Since Chiang Rai artist Chalermchai Kositpipat’s Wat Rong Khun, the a.k.a. the White Temple, is also known as the Gates of Heaven, I expected his contemporary Thawan Duchanee’s Baan Dam, known as the Black House, to be the Gates of Hell.
However, as seems to be a theme on this trip, I was wrong.
I never would’ve guessed what the Black House actually is, exactly—even after visiting, I’m still not too sure.
On the outside, the wooden building’s architecture is like that of traditional northern Thai. But on the inside, the design closer resembles that of a Wild West saloon… er, sort of.
The woodwork is proliferated with mystical, macho, phallic imagery that’s like a hybrid between Greco-Roman art and the naughty décor of Amsterdam’s red light district. Dining tables adorned with crocodile and snake skins conjured notions of Australian outback stereotypes. Throne-like chairs made of antlers made me think of the line from Gaston’s song in Beauty and the Beast: “I use antlers in all of my deeeecorating!” Then there’s the statue that kind of looks like Darth Vader.
In short, Lena and I were very confused.
“It’s like a raunchy, hyper-masculine, American frontier tavern—minus the booze and cowboys—but Buddhist?” Lena cocked her head. “I don’t get it.”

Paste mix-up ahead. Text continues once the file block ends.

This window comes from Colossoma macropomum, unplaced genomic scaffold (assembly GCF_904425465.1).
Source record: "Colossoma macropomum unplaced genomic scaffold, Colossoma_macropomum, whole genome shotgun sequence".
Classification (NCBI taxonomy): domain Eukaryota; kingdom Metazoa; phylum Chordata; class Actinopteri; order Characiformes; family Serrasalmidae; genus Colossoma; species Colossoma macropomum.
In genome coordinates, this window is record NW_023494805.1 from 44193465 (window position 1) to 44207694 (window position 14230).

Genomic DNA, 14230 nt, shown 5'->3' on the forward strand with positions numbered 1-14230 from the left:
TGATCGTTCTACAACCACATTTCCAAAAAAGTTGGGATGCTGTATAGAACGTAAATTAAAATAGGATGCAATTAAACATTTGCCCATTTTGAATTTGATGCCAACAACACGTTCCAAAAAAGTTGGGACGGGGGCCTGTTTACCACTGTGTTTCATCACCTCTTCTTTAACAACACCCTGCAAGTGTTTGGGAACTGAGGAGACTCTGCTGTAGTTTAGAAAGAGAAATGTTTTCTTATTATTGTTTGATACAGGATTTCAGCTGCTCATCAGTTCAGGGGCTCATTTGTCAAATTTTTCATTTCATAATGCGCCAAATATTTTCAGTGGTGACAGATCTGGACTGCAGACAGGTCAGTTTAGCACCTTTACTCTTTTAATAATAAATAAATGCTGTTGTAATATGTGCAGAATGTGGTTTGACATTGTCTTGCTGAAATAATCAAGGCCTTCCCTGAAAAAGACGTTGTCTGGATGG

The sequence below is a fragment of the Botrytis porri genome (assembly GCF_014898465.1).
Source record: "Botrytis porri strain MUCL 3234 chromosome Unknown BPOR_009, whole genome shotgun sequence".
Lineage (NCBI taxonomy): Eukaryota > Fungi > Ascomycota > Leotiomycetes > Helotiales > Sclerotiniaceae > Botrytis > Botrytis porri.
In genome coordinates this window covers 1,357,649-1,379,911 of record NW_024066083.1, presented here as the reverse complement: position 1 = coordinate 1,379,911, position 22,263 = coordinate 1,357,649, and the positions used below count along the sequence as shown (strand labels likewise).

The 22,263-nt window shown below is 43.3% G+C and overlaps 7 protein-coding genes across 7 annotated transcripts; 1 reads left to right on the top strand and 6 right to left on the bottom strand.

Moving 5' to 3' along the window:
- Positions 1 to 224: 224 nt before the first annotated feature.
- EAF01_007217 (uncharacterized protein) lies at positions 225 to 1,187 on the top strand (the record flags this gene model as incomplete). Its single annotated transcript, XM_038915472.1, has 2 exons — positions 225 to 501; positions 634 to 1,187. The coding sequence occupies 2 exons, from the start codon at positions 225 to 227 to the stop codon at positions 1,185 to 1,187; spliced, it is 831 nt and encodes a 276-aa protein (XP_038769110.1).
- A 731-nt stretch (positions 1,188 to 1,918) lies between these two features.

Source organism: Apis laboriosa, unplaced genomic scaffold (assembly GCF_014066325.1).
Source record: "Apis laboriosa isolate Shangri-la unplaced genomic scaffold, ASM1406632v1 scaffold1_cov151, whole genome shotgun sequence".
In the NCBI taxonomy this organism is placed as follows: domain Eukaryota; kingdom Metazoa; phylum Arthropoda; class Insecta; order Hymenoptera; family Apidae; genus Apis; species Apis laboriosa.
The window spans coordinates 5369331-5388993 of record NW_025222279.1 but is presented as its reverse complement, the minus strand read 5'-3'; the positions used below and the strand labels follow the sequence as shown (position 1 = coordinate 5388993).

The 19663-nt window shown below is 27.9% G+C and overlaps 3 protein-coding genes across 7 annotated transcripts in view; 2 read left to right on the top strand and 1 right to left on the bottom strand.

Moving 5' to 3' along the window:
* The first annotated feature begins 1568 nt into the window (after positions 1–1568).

Adding to the bewilderment was the long-haired, bearded Thai man in what I guessed was his 50s plucking a tinny guitar and crooning 1950s American folk rock. When Lena dropped a couple of baht into his donations container, he gestured for us to join him beneath a half-completed mural inspired by the Black House, Thawan Duchanee and religious themes.
“Oh, Susie Q!” he began with a grin, and I nearly toppled over. “Oh Susie Q, baby I love yoooou, oh Susie Q!”
“Susie Q” was followed by various tunes by more Credence Clearwater Revival and Bob Dylan, and we were encouraged to sing along. As we harmoniously pondered how many roads a man must indeed walk down, I privately concluded that this was one of the most bizarre situations I’d ever found myself in.
Unlike Wat Rong Khun, Baan Dam isn’t officially a temple, but rather a Buddhist-inspired work of art—although Thawan Duchanee’s dark interpretation of the national religion hasn’t always been well received. Conservatives protested and destroyed his work, citing it as sacrilegious. Yet the Thai creative elite rallied behind him and he was eventually honoured by the government as a Thai National Artist.
Baan Dam incorporates the Thai notion of sanuk, which means to inject playfulness in whatever you do—and there’s certainly a dark cheekiness to the Black House, whether or not critics see the humour.
Thankfully, we did, at least.